Hold a dumbbell in your left hand with your thumb pointing forward and your right forearm supported by the top of an incline bench. Rest your forehead on your right forearm. Your feet should be positioned in a staggered stance, left foot back and right foot forward. Maintaining the position of your back in a neutral or slightly arched posture, allow your left arm to extend downward until it is perpendicular to the floor. Initiate the movement by retracting your left shoulder blade down and back. Begin raising your extended left arm at a 45-degree angle away from your head until your elbow passes your ear. Once your elbow has passed your ear, reach as far as you can outward and begin lowering back to the start position. Perform 3 sets of 8-10 reps at a 3012 tempo.
3. Seated External Rotation, Cable.
Sit on a bench with your right foot on the bench and left foot on the floor, with knees bent. Holding a dumbbell in your right hand, place your right upper elbow on your knee. Maintaining a 90-degree angle at your elbow throughout the entire movement, slowly lower the dumbbell down toward your right thigh by rotating at the shoulder capsule. Once in a stretched position, rotate upward back to the start while maintaining elbow contact with your knee. Perform 3 sets of 8-10 reps at a 4020 tempo.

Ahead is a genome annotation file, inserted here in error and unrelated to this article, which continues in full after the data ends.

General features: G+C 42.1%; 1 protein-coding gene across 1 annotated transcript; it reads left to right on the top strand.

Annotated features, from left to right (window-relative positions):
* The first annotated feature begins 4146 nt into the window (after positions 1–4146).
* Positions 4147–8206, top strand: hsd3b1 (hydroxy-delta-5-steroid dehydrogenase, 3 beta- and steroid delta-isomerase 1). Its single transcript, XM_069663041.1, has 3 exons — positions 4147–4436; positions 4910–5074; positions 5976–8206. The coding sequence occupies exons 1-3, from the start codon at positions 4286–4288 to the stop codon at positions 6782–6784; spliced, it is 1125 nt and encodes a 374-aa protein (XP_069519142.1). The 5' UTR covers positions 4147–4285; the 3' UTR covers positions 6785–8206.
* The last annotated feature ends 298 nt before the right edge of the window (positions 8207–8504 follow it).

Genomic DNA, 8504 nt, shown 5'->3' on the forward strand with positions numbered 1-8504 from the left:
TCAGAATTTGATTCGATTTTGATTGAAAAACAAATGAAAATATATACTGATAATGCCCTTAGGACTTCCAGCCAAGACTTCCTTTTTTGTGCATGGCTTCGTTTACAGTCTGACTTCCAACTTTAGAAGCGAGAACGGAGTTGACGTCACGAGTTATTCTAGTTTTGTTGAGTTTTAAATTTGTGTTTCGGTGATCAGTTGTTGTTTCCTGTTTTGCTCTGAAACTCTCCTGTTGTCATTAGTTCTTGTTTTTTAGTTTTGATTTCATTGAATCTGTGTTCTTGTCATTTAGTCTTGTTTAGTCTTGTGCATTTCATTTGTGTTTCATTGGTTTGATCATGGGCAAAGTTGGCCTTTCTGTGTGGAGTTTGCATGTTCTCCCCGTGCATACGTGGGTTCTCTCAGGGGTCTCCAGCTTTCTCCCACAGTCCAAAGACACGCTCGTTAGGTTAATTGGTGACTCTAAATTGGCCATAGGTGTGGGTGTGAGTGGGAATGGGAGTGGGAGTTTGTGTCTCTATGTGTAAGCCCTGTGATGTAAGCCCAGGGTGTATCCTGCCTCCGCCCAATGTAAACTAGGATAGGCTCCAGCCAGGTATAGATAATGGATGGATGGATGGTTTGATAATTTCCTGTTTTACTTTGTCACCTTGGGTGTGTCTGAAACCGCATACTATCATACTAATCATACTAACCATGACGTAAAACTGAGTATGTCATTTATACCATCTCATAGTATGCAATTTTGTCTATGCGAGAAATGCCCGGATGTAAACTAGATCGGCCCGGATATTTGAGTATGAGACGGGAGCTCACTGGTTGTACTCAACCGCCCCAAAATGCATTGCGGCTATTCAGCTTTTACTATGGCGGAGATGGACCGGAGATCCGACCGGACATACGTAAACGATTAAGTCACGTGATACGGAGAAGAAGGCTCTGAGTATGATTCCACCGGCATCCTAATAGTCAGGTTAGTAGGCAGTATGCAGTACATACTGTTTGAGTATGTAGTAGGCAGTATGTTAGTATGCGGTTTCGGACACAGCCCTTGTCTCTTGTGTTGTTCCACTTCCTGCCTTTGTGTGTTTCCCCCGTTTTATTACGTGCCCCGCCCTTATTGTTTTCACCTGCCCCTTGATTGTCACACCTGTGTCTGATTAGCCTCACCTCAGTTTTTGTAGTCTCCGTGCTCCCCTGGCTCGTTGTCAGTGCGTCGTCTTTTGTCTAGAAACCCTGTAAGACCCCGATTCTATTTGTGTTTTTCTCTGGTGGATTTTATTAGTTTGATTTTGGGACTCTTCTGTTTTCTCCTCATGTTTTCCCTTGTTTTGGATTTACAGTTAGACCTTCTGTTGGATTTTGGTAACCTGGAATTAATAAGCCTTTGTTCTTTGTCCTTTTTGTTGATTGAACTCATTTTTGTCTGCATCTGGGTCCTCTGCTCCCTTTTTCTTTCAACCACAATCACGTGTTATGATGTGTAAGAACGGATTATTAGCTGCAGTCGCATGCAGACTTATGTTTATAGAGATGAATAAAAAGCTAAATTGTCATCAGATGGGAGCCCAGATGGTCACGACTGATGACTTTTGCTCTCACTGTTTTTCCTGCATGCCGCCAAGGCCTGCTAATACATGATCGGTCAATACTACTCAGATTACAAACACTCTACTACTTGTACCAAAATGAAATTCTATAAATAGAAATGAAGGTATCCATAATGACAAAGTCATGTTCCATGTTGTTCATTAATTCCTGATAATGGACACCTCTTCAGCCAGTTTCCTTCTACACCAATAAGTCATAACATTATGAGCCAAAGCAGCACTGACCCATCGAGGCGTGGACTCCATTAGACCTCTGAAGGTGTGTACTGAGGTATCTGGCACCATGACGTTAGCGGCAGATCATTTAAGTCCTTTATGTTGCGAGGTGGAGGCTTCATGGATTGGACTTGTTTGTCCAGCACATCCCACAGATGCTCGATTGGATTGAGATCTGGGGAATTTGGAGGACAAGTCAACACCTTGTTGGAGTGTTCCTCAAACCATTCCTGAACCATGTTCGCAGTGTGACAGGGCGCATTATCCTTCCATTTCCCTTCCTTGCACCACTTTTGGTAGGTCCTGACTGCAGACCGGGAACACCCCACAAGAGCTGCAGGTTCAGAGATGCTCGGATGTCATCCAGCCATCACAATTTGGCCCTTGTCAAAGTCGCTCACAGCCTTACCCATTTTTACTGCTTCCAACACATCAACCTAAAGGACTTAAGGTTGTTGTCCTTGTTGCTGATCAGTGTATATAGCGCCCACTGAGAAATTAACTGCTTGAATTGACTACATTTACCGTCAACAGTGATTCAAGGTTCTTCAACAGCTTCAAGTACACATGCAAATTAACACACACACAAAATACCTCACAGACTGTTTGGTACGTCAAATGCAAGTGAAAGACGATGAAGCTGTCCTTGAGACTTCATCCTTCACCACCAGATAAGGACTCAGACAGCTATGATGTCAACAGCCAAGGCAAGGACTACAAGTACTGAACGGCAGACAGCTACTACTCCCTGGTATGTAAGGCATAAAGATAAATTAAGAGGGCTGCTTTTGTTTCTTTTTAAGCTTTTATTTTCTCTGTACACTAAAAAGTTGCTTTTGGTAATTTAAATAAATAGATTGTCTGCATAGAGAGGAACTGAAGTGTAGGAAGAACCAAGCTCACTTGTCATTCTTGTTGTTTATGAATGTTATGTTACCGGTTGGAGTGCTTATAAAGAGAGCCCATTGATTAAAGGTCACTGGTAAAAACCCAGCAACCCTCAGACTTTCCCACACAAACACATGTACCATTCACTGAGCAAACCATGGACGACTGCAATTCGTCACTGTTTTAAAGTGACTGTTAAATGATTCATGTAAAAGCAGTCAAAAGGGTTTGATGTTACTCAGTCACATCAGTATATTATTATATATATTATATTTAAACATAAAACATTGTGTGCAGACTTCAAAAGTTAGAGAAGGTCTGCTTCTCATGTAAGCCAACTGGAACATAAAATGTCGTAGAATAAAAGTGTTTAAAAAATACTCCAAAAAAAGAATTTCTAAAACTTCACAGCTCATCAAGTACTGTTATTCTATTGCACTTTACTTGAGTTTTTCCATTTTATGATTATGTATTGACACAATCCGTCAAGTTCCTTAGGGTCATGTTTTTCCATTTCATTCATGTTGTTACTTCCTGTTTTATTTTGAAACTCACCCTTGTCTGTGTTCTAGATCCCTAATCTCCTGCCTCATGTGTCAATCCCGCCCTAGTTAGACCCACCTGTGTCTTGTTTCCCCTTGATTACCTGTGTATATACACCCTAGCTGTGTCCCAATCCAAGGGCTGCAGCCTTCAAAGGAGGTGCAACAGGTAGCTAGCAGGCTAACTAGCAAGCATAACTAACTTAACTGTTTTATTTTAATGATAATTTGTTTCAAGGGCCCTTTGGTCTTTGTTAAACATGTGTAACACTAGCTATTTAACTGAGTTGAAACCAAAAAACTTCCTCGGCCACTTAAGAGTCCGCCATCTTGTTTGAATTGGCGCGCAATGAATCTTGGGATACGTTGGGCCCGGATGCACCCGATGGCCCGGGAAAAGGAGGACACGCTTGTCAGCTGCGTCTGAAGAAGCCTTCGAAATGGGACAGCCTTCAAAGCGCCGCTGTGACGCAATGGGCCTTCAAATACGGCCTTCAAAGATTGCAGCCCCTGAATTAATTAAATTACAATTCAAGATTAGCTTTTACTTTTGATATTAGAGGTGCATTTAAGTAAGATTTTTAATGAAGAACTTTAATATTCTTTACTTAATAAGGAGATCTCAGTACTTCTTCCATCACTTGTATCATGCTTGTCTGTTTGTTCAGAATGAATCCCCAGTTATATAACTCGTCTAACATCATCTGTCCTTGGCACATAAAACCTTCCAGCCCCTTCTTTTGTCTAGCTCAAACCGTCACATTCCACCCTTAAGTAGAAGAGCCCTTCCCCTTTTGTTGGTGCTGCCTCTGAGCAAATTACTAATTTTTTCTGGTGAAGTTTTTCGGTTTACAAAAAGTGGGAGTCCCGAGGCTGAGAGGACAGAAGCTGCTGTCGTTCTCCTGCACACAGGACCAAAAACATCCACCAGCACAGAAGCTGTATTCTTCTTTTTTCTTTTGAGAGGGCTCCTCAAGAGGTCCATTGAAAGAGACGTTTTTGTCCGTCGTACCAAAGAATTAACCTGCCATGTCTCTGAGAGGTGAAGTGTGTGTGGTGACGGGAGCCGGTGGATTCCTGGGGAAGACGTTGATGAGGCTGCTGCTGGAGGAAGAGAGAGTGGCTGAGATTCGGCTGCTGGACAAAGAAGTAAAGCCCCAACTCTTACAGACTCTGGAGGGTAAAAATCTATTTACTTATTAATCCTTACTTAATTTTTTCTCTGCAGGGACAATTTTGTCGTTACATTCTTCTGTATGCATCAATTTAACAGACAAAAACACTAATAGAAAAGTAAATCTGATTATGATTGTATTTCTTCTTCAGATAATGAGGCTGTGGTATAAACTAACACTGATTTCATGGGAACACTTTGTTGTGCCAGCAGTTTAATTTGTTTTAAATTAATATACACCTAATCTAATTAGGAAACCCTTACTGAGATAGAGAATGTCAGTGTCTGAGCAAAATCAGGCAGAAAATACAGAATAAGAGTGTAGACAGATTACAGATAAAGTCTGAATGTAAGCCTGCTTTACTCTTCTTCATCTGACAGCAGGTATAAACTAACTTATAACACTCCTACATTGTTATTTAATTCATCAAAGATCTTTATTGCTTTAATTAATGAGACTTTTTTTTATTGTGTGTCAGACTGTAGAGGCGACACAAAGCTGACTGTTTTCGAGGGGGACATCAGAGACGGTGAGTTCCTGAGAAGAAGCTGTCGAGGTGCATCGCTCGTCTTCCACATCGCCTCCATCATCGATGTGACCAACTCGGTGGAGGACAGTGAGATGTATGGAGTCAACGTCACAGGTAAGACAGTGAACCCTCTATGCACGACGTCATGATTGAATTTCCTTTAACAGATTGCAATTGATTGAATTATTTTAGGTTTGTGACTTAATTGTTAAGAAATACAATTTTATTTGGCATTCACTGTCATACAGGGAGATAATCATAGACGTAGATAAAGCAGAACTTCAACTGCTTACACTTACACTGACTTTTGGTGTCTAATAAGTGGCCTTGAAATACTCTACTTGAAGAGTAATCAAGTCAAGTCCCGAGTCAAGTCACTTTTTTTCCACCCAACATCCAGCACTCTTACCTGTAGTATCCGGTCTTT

Training the relatively small rotator cuff will pay big dividends in shooting accuracy and keeping your shoulders injury free. As they say, “Little things mean a lot!”
Some extras things you should know:
By Charles Poliquin
1. The larger the caliber of the handgun, the more the rotator cuff helps shooting accuracy. As more law enforcement agencies are switching from the 9 mm to the 0.40 and the 0.45, it’s even more important to have a strong and healthy rotator cuff. One of the reasons agencies are using larger calibers is today’s obesity epidemic. If this unhealthy trend worsens, cops will need ammo strong enough to bring down rhinos and elephants.
2. A strong rotator cuff is even more critical when you’re using a shotgun and firing it from a compromised biomechanical position. You cannot always fire your weapon under optimal biomechanical conditions, especially when you’re under fire. Again, a strong rotator cuff will increase the odds of saving your life and the lives of those you are supposed to protect.
3. Due to equal opportunity employment laws, recruits with much smaller frames are being hired now. Having a strong rotator cuff is key in weapon retention – it can save lives. How much is it worth to avert the tragedy of law enforcement officers being killed with their own weapons?
4. If you need to have your rotator cuff status assessed properly, please see one of our PICP coaches. (Use our Find A Coach directory
Sporrong H, Palmerud G, Herberts P. Influences of handgrip on shoulder muscle activity. Eur J Appl Physiol Occup Physiol. 1995;71(6):485-92.
Sporrong H, Palmerud G, Herberts P. Hand grip increases shoulder muscle activity, An EMG analysis with static hand contractions in 9 subjects. Acta Orthop Scand. 1996 Oct;67(5):485-90.